Or so we thought.

But you came back. Even with a vengeance. Now your are in a stance to take what was denied of you for the past five years. You are so ready to take your kill. You are again victorious.

But you are wrong!

You did not defeat us. We did not cower in your presence. We have fought a good fight. We looked at you in the eye and in spite of you always lurking in the shadows, we lived our lives to the fullest.

Our faith grew deeper. Our hope soared higher. Our ties grew stronger. We laughed. We loved. We lived!

And that you cannot take away from us.

So tell your friend, Death, that we are not afraid of him too. “O death where is thy sting, o grave, where is thy victory?”

The body may be broken, but not our spirits. As for you, Cancer, you never conquered us! slide.001 * Invictus is Latin for unconquered. It is also a poem by 19th century English poet William Ernest Henley. He wrote the poem while he laid in a hospital bed battling a life-threatening illness.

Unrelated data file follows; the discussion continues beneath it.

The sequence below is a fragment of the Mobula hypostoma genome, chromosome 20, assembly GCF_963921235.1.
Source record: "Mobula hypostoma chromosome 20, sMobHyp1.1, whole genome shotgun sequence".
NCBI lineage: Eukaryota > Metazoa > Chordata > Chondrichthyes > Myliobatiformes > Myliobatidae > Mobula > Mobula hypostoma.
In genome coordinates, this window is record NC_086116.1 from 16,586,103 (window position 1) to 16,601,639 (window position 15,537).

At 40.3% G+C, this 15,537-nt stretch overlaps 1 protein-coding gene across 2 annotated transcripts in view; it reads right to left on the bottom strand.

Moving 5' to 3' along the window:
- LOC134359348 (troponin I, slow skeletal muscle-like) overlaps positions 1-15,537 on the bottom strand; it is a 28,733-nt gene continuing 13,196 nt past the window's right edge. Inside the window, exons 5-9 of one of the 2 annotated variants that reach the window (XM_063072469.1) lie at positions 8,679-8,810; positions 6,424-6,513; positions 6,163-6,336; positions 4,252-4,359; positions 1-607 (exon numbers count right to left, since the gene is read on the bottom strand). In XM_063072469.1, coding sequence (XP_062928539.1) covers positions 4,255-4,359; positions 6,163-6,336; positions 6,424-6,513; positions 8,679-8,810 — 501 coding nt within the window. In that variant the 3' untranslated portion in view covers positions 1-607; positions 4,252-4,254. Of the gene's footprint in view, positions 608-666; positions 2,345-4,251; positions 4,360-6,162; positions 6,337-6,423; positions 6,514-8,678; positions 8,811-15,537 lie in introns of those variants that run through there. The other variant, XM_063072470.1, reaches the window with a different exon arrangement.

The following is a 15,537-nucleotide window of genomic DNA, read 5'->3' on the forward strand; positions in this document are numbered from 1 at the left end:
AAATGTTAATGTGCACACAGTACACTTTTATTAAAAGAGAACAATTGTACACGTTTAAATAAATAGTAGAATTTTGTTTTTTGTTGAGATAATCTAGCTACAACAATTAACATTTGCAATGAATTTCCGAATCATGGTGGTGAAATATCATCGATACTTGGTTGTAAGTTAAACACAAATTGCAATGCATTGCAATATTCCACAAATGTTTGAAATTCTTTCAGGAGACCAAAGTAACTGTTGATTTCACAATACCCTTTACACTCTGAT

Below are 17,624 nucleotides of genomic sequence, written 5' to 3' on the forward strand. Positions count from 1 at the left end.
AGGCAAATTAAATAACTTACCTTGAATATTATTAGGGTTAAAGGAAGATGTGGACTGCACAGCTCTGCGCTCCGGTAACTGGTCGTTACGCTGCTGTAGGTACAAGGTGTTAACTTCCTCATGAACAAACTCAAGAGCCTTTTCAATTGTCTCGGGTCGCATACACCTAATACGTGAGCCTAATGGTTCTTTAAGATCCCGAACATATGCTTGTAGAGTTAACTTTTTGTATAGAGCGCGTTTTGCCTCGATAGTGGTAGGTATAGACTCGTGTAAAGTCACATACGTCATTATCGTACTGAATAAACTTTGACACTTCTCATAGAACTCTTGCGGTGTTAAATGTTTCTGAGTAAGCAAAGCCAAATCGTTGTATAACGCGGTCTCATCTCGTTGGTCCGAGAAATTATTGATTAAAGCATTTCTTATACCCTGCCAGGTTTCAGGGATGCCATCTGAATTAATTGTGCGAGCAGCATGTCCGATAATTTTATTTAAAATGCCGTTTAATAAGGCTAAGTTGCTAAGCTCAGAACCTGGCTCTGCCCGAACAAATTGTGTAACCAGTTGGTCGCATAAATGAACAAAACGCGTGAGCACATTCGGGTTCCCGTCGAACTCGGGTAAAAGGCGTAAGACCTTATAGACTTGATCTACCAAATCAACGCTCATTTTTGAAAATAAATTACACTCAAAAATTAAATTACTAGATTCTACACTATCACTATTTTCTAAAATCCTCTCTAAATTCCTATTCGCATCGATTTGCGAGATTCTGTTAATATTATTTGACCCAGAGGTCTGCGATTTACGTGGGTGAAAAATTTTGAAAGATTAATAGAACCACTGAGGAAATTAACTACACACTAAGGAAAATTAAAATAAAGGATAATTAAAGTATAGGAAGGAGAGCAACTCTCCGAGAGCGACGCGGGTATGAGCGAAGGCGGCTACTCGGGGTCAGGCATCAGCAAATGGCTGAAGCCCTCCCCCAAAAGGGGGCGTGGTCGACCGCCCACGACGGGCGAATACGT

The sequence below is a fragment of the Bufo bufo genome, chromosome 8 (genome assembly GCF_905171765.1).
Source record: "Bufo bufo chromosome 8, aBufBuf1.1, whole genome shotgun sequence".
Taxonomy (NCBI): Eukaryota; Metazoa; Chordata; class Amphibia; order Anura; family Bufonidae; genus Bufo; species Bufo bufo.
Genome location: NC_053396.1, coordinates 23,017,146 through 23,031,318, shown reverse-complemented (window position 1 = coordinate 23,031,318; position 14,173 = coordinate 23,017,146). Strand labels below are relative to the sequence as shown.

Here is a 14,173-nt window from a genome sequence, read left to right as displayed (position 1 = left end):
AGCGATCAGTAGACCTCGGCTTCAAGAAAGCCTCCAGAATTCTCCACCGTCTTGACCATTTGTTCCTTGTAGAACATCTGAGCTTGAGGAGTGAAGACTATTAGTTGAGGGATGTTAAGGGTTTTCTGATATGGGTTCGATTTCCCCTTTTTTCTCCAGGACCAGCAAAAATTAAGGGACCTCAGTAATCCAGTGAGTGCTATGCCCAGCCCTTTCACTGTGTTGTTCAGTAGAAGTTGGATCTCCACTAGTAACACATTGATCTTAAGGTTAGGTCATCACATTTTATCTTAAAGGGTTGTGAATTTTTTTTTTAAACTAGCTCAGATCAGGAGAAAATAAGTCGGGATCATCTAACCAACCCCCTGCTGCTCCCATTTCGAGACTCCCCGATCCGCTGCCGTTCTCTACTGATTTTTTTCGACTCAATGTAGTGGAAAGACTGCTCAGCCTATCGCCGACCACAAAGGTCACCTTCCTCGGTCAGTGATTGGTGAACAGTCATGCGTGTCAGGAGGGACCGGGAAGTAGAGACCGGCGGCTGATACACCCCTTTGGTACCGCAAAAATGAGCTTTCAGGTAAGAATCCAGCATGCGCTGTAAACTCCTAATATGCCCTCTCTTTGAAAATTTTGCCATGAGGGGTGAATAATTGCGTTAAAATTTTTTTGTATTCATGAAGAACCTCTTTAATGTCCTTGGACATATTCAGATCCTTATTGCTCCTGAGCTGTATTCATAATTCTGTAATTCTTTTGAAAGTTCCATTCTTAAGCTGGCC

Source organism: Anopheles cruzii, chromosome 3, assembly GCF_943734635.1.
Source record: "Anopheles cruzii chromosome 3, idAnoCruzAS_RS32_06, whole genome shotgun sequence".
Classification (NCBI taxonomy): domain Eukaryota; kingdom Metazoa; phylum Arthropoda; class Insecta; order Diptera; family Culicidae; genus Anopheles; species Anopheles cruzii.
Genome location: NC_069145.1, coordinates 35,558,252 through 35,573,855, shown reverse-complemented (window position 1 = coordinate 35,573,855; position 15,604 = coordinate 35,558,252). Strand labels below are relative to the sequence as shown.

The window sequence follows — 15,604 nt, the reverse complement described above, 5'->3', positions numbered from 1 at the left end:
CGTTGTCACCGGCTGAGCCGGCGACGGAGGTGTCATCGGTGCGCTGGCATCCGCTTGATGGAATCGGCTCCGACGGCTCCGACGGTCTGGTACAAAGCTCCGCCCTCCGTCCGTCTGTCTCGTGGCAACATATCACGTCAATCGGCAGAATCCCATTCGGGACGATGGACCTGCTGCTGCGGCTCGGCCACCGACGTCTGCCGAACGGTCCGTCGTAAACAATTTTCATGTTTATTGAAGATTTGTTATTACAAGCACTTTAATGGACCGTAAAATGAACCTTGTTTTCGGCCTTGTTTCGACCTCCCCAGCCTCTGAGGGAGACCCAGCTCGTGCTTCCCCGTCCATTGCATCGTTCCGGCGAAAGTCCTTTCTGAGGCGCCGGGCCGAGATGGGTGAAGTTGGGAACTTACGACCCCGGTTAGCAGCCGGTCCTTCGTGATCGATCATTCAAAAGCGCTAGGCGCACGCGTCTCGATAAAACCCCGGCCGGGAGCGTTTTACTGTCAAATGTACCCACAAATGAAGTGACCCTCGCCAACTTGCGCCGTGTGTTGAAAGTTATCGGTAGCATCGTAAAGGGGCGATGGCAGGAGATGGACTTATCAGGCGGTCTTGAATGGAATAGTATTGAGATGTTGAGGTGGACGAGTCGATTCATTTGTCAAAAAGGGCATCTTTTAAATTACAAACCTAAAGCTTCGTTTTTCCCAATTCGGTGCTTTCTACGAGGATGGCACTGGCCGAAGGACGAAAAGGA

** Dedicated to my mother, on her last dance.



Iyan ang aking nakita, sa pagdungaw ko sa bintana. Muli akong nasa himpapawid. Lumilipad. Naglalakbay. Pabalik sa aking lupang sinilangan.

Isip ko ay lumilipad at naglalakbay din. Ngunit hindi tulad ng eroplanong aking sinasakyan na mapayapang tumatahak sa mga alapaap, ang biyahe ng aking isip ay maligalig at matagtag.

Mula nang ako’y lumisan ng ating bansa, dalampung taon na ang nakalilipas, ay maraming beses na rin naman akong nakapagbalik-bayan. At lagi sa aking pagbabalik ay may bitbit itong galak at pananabik. Galak na muli akong tatapak sa lupang tinubuan. At pananabik na makita muli ang iniwang pamilya’t mga kaibigan.